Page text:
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This year is the 150th anniversary of the birth of the late nineteenth century lieder composer Hugo Wolf, and to mark this event the celebrated lyric tenor Christophe Pregardien, renowned for his work in this area of the repertoire, is joined by soprano Julia Kleiter in a recording of one of Wolf’s key compositions, the “Italienisches Liederbuch” (Italian Songbook).
Born 1956 in Limburg, Germany, Christoph Prégardien is widely regarded as among the foremost lyric tenors of our time. Over the last few years he has produced three critically acclaimed lieder recordings for Challenge Classics, the first two of which have featured Schubert’s great song cycles “Die Schöne Müllerin” (CC72292), and “Schwanengesang” (CC72302). Most recently, in 2009 he released a beautifully compiled collection of songs entitled “Between Life and Death” (CC72324). Julia Kleiter first came to prominence in 2004 when she made her debut as ‘Pamina‘ in a production “Die Zauberflöte“ at Opéra Bastille in Paris. Since then she has performed under Marc Minkowski in Paris and Madrid, and Claudio Abbado at the Edinburgh Festival.
The two parts of Hugo Wolf’s Italian Songbook were written in 1891 and 1896 during a period in which the composer’s physical and psychological health was rapidly deteriorating. It was to be his last important composition, Today Wolf is considered to be one of the most important 19th Century lieder composers, but that recognition was slow in coming. As late as 1931, admirers felt compelled to begin a Hugo Wolf Society to make his lieder better known via gramophone recordings.
“Both Prégardien and Kleiter (with their excellent pianist Hilko Dumno aiding and abetting) offer larger than life portrayals...Prégardien, with his baritonic tenor, finds the measure of each passing emotion; Kleiter's soprano offers both heartfelt sorrow and feisty riposte.” BBC Music Magazine, Christmas 2010 *****
“[Prégardien's] meticulous attention to detail, and ability to establish mood and character without ever descending into caricature, are given extra definition by the baritonal quality of his lower register, and the pianist Hilko Dumno follows his lead in avoiding any kind of exaggeration...Julia Kleiter provide a nice foil, too” The Guardian, 6th January 2011 ****
“Prégardien ranks amongst the most respected artists of our time and often he sings here with vivid expression in terms of verbal intelligence...The pianist, Hilko Dumno, makes a strong impression and I cannot remember ever having heard the fearsome postlude to 'Ich hab, in Penna' played with such panache.” Gramophone Magazine, February 2011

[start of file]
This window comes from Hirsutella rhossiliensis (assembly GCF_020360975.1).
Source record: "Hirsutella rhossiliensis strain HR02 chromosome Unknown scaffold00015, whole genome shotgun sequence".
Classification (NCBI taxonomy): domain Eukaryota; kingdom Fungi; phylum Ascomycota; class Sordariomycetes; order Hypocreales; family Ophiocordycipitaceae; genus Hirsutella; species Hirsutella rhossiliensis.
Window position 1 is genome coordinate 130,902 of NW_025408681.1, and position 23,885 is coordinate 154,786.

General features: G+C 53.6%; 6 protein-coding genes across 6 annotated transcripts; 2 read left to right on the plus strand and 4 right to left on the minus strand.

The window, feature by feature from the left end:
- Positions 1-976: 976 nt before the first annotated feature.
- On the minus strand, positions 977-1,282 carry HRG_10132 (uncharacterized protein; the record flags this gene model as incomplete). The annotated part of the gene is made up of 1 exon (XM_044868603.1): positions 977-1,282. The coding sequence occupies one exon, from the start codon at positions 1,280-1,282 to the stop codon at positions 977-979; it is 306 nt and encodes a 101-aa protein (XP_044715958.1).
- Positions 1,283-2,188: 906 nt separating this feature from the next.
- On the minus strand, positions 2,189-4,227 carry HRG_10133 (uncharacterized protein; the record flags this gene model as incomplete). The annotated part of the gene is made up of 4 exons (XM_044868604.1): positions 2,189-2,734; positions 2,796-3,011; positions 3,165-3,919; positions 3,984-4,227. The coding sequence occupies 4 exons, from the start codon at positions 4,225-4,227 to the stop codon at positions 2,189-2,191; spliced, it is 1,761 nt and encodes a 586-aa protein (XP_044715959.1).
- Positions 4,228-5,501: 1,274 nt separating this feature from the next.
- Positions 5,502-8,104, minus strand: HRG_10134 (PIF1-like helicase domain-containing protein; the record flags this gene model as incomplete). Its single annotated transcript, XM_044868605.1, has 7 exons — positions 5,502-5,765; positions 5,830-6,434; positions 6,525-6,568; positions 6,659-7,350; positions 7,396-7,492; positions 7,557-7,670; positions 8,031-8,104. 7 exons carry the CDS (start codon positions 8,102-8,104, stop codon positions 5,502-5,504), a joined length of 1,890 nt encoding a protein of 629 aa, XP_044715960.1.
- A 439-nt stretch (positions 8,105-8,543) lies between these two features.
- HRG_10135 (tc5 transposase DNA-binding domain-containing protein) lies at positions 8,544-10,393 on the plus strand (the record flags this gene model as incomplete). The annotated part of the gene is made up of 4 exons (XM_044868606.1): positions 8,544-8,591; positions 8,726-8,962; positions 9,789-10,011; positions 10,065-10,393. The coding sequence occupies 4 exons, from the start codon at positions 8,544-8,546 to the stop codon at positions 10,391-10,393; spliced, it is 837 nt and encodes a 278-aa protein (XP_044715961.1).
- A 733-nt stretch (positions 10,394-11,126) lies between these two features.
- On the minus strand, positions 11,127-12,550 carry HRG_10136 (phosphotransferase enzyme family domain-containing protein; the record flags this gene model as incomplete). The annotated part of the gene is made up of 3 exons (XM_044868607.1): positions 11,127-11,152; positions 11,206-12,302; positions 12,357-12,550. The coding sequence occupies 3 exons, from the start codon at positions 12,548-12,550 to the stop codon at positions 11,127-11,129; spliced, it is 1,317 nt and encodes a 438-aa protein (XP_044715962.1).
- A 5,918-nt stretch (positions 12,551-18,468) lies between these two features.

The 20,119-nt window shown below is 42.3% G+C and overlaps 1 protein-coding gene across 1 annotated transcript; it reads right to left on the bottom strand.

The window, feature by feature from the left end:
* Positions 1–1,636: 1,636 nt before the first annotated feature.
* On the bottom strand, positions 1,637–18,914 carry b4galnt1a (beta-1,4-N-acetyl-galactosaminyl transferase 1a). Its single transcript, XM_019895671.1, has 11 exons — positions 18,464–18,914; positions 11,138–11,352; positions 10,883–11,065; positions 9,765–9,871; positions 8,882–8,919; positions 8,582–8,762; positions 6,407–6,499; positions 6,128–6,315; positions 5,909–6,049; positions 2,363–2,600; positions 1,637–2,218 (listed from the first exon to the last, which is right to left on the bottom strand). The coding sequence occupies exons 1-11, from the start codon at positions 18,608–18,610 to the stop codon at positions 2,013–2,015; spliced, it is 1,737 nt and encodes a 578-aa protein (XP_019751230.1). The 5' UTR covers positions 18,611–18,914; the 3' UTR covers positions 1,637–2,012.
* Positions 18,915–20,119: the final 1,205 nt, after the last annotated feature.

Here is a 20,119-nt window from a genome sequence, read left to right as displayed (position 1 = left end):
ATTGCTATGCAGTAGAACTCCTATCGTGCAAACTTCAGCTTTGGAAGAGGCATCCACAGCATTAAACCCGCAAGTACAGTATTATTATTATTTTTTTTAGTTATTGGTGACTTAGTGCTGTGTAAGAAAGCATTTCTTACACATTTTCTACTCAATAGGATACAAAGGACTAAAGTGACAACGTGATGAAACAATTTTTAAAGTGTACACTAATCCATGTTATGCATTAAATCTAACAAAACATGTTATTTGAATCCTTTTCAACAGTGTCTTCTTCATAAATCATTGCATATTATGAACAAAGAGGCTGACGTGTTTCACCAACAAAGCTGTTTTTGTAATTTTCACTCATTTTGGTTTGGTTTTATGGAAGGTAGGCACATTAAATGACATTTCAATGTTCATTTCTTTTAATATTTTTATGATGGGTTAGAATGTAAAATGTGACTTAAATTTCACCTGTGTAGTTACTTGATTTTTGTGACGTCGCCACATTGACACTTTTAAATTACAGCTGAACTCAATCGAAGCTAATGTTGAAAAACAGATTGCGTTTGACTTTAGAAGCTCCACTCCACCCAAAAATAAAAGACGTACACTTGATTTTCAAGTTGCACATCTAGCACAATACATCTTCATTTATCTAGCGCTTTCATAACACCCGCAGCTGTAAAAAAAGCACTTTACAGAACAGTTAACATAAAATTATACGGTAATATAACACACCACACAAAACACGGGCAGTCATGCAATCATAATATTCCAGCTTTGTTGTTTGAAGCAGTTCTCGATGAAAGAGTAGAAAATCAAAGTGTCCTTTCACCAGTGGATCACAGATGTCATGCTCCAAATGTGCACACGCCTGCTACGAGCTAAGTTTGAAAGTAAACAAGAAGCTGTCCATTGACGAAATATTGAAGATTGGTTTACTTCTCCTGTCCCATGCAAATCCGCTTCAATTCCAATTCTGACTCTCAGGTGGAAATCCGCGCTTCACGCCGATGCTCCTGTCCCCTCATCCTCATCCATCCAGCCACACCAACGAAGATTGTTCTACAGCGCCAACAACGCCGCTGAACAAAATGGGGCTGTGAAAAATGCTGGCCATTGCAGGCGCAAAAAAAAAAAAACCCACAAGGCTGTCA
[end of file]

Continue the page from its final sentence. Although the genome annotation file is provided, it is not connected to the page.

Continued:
Critics' Disc of the Year - December 2010
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Sehnsucht - The Gents
Hoffnung ('Letzte Lust und letzte Blüten')
Fiesole ('Alles Tosen ist zerstoben')
Sehnsucht (Nur wer die Sehnsucht kennt), D656
Die Nacht, D983c
Ständchen 'Zögernd leise', D920/921
Grab und Mond, D893
Der Entfernten D331 (Salis-Seewis)
Nachtviolen D752 (Mayrhofer)
Nachtstück, D672 (Mayrhofer)
An Sylvia, D891
Die Lotosblume, Op. 33 No. 3
Die Rose stand im Tau, Op. 65 No. 1
Der träumende See Op. 33 Nr. 1
Vor den Türen, Op. 123 No. 1
Traumlicht, No. 2 of Drei Männerchöre AV123
Sechs Geistliche Lieder
The nineteenth century was a golden age for choral singing in Germany and Austria. Beginning in 1810, singing clubs, and later on, choral societies, shot up all over this part of the world like mushrooms. You could join a Liedertafel, Liederkranz, or Männersangverein. Carl Friedrich Zelter, Mendelssohn’s teacher and the leader of the Berliner Singverein, was the first person to use the term “Liedertafel” in 1808. The term was used to indicate an informal meeting of poets, composers, and singers who came together to sing German partsongs.
In a letter addressed to Goethe, Zelter explained that the 25 members of his Liedertafel were accustomed to sit down at a well-furnished table for a sumptuous dinner followed by an evening of singing. Zelter’s group preferred original works, so freshly composed that the ink was still wet. The goal was stimulation and promotion of German poetry and music.
The Gents is unique All-male Dutch vocal ensemble that obtained in a very short period a prominent place within the international music world. The group of young singers is praised because of their special sound, the large degree of flexibility and the unequalled interpretation of the very divergent vocal repertoire. Whether it concerns religious music from the Renaissance, romantic English music, arrangements of contemporary jazz and pop songs or especially composed works for the ensemble, the concerts of The Gents are always an extraordinary experience. The concerts can count therefore on enthusiastic public and positive criticisms in the press.